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eBook The Way of Discovery: An Introduction to the Thought of Michael Polanyi ePub

by Richard Gelwick

eBook The Way of Discovery: An Introduction to the Thought of Michael Polanyi ePub
Author: Richard Gelwick
Language: English
ISBN: 1592446876
ISBN13: 978-1592446872
Publisher: Wipf & Stock Pub; Reprint edition (May 12, 2004)
Pages: 200
Category: Humanities
Subcategory: Other
Rating: 4.7
Votes: 771
Formats: lrf lrf doc docx
ePub file: 1283 kb
Fb2 file: 1977 kb

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Michael Polanyi developed a new way of understanding the process of discovering scientific knowledge - a theory which can alter our notions of ourselves and of existence. In 'The Way of Discovery', Richard Gelwick, a former student of the renowned losopher, presents us with a comprehensive and documented introduction to Polanyi's theory of knowledge. Michael Polanyi was born in Budapest in 1891

About the Author Richard Gelwick is an expert on Michael Polanyi's thoughts. Published by Thriftbooks. com User, 10 years ago. The Way of Discovery: An Introduction to the Thought of Michael Polanyi. Wipf & Stock Publishers.

About the Author Richard Gelwick is an expert on Michael Polanyi's thoughts. He started his studies and wrote this first book on Polanyi's philosophy, while he served as Coordinator of The Polanyi Society for 21 years.

The Way of Discovery book.

Similar books and articles Richard Gelwick - 1977 - Oxford University Press. R. Melvin Keiser, Durwood Foster, Richard Gelwick & Donald Musser - 2010 - Tradition and Discovery 37 (3):19-27.

Similar books and articles. Richard Gelwick - 1979 - Ethics 89 (2):211-216. Richard Gelwick - 1977 - Oxford University Press. The Way of Discovery, An Introduction to the Thought of Michael Polanyi" by Richard Gelwick. Sue Carry Jansen - 1979 - Philosophy of the Social Sciences 9 (3):392. Personal Knowledge At Fifty Conference Program.

The Way of Discovery. Discovery is the organizing principle of Polanyi's world view and it is in this creative act that he found the contact with the divine. An Introduction to the Thought of Michael Polanyi Richard Gelwick. The Poet and the Mystic. A Study of the Cantico espiritual of San Juan de la Cruz Colin P. Thompson.

The Way of Discovery: An Introduction to the Thought of Michael Polanyi. Harry Prosch, "The Way of Discovery: An Introduction to the Thought of Michael Polanyi. Richard Gelwick," Ethics 89, no. 2 (Ja. 1979): 211-216. Of all published articles, the following were the most read within the past 12 months. Amelioration and Inclusion: Gender Identity and the Concept of Woman. Moral Understanding as Knowing Right from Wrong. Moral Realism, Aesthetic Realism, and the Asymmetry Claim.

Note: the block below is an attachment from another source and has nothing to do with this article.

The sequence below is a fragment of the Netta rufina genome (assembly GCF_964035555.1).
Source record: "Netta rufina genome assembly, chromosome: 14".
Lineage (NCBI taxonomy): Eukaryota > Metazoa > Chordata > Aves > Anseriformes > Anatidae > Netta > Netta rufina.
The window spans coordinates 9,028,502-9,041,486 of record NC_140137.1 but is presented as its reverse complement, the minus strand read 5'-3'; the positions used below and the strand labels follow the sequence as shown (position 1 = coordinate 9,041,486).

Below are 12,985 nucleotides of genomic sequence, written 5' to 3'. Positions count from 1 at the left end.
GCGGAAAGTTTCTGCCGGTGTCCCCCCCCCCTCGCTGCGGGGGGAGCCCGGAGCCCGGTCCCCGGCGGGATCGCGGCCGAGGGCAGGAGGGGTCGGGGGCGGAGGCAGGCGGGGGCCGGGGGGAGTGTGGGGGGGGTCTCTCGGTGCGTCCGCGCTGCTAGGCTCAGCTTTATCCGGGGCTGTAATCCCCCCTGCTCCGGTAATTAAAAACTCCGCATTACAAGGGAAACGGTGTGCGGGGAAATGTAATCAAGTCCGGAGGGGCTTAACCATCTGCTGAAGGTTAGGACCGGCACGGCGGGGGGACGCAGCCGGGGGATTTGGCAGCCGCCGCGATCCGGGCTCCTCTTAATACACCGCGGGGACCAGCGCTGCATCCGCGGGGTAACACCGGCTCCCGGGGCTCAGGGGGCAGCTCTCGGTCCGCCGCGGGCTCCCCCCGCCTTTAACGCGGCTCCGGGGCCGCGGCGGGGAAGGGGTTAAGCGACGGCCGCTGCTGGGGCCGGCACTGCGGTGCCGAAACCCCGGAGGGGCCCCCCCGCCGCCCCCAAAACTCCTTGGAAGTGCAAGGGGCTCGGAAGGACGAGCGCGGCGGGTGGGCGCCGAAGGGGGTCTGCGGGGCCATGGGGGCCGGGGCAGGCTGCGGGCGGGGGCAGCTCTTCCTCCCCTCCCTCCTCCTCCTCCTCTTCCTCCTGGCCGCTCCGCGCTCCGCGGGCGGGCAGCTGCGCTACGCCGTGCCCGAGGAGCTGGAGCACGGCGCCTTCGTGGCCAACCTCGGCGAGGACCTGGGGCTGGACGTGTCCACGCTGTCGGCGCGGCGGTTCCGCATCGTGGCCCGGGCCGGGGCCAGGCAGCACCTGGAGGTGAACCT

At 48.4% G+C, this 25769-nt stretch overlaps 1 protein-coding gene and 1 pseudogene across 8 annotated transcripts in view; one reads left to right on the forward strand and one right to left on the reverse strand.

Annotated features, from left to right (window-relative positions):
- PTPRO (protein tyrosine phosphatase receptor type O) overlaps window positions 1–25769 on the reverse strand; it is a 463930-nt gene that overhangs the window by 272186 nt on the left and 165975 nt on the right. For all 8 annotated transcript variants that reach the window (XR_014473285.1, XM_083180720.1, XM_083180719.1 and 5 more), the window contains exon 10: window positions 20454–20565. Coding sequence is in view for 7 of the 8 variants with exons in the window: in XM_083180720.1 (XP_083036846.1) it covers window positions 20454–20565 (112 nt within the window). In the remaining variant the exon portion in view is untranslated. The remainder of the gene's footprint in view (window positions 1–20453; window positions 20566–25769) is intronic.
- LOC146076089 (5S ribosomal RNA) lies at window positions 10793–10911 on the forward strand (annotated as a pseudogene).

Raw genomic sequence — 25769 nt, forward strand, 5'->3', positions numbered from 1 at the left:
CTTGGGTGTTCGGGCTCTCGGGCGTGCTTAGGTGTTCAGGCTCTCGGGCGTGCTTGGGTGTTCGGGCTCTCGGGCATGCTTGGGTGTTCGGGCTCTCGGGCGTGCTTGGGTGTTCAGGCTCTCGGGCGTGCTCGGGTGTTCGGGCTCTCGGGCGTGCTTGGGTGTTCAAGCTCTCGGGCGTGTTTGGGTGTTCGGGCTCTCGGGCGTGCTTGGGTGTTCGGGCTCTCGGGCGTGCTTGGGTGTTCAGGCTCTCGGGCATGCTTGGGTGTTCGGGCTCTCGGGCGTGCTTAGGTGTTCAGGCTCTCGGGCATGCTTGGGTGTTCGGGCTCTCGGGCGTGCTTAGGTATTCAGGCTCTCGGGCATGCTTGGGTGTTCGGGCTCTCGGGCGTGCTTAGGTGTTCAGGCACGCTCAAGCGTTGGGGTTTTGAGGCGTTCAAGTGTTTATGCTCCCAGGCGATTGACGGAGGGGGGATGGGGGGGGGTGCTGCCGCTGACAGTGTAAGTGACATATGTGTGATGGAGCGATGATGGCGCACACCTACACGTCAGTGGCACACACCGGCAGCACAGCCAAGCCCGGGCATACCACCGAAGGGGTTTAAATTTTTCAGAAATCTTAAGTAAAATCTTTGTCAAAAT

The way of discovery : an introduction to the thought of Michael Polanyi. New York: Oxford University Press. Michael Polanyi’s post-critical epistemology: A Reconstruction of some aspects of tacit knowing. Hanson, N. (1972). The patterns of discovery: An inquiry into the conceptual foundations of science. New York: The Syndics of the Cambridge University Press. Hempel, C. G. (1966). Philosophy of natural science. Michael Polanyi and the philosophy of science, the viewpoint of a practising scientist. Appraisal, 2(3), 10. oogle Scholar.

Gelwick, R. (1987) The Way of Discovery: An Introduction to the Thought of Michael Polanyi, New York: Oxford University Press

Gelwick, R. (1987) The Way of Discovery: An Introduction to the Thought of Michael Polanyi, New York: Oxford University Press. Hodgkin, R. (1991) ‘Michael Polanyi – Prophet of life, the universe and everything’ Times Higher Educational Supplement, September 27, page 15. Kuhn, T. (1962) The Structure of Scientific Revolutions, Chicago: University of Chicago Press. Polanyi, Michael (1951) The Logic of Liberty. London: Routledge and Kegan Paul, 1951;Chicago: University of Chicago Press. Polanyi, Michael (1964) Science, Faith and Society. Chicago: University of Chicago Press

This book offers the first full exploration of the religious, ethical, and social dimensions of Michael Polanyi's philosophy, and its implications for the crisis of modern culture. Michael Polanyi developed a new way of understanding the process of discovering scientific knowledge - a theory which can alter our notions of ourselves and of existence. In 'The Way of Discovery', Richard Gelwick, a former student of the renowned scientist-turned-philosopher, presents us with a comprehensive and documented introduction to Polanyi's theory of knowledge. Michael Polanyi was born in Budapest in 1891. After a distinguished career as a physical chemist, he turned to philosophy, religion, and social sciences, becoming, by the time of his death in 1976, one of the greatest scientist-philosophers of our century. Polanyi maintained that three centuries of belief in scientific detachment had produced a crisis of culture. Working from his own experience as a scientist, and with an insight from Gestalt psychology, Polanyi asserted that objective scientific knowledge is at bottom personal knowledge - that scientists and artists establish meaning in basically the same way. His ideas call for a new way of thinking and pose a new frontier of thought, a new image of humanity